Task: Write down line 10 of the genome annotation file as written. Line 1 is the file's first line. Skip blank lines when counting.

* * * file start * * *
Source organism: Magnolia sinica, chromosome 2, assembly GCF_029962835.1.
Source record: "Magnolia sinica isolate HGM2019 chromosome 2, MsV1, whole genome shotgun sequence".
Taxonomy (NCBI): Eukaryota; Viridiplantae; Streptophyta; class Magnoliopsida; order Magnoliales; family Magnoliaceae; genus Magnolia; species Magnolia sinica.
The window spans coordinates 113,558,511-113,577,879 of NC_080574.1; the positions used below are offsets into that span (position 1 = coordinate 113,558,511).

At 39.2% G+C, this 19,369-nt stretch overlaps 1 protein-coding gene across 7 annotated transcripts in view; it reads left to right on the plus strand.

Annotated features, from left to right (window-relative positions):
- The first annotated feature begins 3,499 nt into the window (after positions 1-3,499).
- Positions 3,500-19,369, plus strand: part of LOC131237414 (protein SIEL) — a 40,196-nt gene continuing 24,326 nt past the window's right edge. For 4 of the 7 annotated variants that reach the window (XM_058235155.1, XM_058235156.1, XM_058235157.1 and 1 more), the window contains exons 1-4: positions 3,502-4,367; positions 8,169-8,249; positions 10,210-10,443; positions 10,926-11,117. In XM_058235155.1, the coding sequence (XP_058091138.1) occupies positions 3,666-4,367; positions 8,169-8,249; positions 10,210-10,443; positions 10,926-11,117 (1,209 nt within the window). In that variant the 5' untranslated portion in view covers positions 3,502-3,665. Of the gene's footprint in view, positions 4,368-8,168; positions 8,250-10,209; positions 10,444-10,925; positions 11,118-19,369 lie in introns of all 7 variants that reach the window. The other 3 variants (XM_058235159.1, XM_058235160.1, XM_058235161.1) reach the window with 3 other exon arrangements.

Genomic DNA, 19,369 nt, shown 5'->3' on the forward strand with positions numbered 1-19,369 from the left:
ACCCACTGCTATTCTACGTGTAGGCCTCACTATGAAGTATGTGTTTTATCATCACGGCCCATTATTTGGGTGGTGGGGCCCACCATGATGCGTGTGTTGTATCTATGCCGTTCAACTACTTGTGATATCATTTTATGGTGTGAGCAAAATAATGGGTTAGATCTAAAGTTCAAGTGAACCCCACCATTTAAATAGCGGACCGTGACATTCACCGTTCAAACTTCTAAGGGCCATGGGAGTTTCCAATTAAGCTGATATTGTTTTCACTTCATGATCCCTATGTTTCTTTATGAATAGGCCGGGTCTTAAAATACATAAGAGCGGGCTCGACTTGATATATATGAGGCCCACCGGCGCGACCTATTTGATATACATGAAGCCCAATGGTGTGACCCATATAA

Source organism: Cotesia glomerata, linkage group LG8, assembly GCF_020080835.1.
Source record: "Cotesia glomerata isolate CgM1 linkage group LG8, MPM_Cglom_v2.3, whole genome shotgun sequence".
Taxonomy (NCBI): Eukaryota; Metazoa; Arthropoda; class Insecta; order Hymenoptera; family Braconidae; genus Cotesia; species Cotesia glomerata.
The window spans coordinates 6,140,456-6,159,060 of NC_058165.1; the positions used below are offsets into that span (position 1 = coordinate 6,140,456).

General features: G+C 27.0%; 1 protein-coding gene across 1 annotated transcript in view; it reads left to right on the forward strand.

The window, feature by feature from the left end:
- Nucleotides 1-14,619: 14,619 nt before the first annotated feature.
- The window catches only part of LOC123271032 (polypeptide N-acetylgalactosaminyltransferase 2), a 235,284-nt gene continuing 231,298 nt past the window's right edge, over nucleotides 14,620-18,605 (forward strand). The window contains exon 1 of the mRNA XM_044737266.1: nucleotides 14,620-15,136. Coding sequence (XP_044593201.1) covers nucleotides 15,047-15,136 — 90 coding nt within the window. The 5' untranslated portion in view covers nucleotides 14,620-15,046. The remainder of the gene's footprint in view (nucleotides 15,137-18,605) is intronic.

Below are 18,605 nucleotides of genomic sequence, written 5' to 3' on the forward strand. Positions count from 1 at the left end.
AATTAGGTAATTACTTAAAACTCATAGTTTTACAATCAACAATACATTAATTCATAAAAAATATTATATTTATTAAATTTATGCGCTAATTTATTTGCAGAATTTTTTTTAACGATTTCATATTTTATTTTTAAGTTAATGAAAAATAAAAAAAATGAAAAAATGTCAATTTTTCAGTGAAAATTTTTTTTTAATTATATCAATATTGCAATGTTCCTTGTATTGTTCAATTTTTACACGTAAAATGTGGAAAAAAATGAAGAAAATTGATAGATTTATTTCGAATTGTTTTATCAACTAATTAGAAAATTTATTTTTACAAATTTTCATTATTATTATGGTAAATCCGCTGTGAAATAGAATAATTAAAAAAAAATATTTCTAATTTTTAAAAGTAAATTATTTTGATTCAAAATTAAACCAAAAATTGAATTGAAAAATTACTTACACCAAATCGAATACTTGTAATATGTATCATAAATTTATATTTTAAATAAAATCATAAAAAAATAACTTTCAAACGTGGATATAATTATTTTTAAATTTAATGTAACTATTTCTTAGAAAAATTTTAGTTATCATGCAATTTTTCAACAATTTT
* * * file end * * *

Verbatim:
ACCCACTGCTATTCTACGTGTAGGCCTCACTATGAAGTATGTGTTTTATCATCACGGCCCATTATTTGGGTGGTGGGGCCCACCATGATGCGTGTGTTGTATCTATGCCGTTCAACTACTTGTGATATCATTTTATGGTGTGAGCAAAATAATGGGTTAGATCTAAAGTTCAAGTGAACCCCACCATTTAAATAGCGGACCGTGACATTCACCGTTCAAACTTCTAAGGGCCATGGGAGTTTCCAATTAAGCTGATATTGTTTTCACTTCATGATCCCTATGTTTCTTTATGAATAGGCCGGGTCTTAAAATACATAAGAGCGGGCTCGACTTGATATATATGAGGCCCACCGGCGCGACCTATTTGATATACATGAAGCCCAATGGTGTGACCCATATAA